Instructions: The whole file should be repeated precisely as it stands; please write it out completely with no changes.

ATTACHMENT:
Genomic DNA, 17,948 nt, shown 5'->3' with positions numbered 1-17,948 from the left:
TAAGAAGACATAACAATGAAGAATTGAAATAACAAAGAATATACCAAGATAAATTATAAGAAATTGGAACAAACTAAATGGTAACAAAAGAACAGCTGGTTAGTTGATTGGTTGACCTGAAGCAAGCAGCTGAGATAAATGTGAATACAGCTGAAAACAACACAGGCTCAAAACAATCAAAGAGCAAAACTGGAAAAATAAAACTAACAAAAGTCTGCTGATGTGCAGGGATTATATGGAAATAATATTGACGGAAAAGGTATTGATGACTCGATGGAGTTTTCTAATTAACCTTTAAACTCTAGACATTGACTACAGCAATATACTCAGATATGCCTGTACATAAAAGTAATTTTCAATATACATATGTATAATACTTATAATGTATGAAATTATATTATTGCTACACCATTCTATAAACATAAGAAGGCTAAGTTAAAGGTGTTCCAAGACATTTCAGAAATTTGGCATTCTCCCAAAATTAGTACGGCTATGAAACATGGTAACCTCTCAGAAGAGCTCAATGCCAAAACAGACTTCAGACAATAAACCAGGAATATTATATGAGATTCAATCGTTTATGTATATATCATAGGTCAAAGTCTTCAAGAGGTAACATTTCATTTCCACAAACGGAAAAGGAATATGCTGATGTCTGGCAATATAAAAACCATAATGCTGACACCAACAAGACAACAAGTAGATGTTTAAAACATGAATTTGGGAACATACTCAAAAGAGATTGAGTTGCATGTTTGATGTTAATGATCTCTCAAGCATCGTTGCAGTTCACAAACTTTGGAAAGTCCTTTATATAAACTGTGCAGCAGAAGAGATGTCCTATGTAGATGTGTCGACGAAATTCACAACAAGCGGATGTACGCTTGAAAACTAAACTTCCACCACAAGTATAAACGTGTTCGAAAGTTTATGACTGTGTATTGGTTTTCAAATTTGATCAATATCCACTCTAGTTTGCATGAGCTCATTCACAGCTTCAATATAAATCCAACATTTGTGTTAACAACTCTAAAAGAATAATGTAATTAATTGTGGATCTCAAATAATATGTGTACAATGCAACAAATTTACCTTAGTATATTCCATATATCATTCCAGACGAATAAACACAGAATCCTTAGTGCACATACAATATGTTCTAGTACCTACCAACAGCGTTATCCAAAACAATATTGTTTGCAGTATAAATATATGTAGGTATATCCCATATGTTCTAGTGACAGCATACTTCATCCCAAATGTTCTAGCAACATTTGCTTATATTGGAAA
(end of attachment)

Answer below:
Genomic DNA, 17,948 nt, shown 5'->3' with positions numbered 1-17,948 from the left:
TAAGAAGACATAACAATGAAGAATTGAAATAACAAAGAATATACCAAGATAAATTATAAGAAATTGGAACAAACTAAATGGTAACAAAAGAACAGCTGGTTAGTTGATTGGTTGACCTGAAGCAAGCAGCTGAGATAAATGTGAATACAGCTGAAAACAACACAGGCTCAAAACAATCAAAGAGCAAAACTGGAAAAATAAAACTAACAAAAGTCTGCTGATGTGCAGGGATTATATGGAAATAATATTGACGGAAAAGGTATTGATGACTCGATGGAGTTTTCTAATTAACCTTTAAACTCTAGACATTGACTACAGCAATATACTCAGATATGCCTGTACATAAAAGTAATTTTCAATATACATATGTATAATACTTATAATGTATGAAATTATATTATTGCTACACCATTCTATAAACATAAGAAGGCTAAGTTAAAGGTGTTCCAAGACATTTCAGAAATTTGGCATTCTCCCAAAATTAGTACGGCTATGAAACATGGTAACCTCTCAGAAGAGCTCAATGCCAAAACAGACTTCAGACAATAAACCAGGAATATTATATGAGATTCAATCGTTTATGTATATATCATAGGTCAAAGTCTTCAAGAGGTAACATTTCATTTCCACAAACGGAAAAGGAATATGCTGATGTCTGGCAATATAAAAACCATAATGCTGACACCAACAAGACAACAAGTAGATGTTTAAAACATGAATTTGGGAACATACTCAAAAGAGATTGAGTTGCATGTTTGATGTTAATGATCTCTCAAGCATCGTTGCAGTTCACAAACTTTGGAAAGTCCTTTATATAAACTGTGCAGCAGAAGAGATGTCCTATGTAGATGTGTCGACGAAATTCACAACAAGCGGATGTACGCTTGAAAACTAAACTTCCACCACAAGTATAAACGTGTTCGAAAGTTTATGACTGTGTATTGGTTTTCAAATTTGATCAATATCCACTCTAGTTTGCATGAGCTCATTCACAGCTTCAATATAAATCCAACATTTGTGTTAACAACTCTAAAAGAATAATGTAATTAATTGTGGATCTCAAATAATATGTGTACAATGCAACAAATTTACCTTAGTATATTCCATATATCATTCCAGACGAATAAACACAGAATCCTTAGTGCACATACAATATGTTCTAGTACCTACCAACAGCGTTATCCAAAACAATATTGTTTGCAGTATAAATATATGTAGGTATATCCCATATGTTCTAGTGACAGCATACTTCATCCCAAATGTTCTAGCAACATTTGCTTATATTGGAAA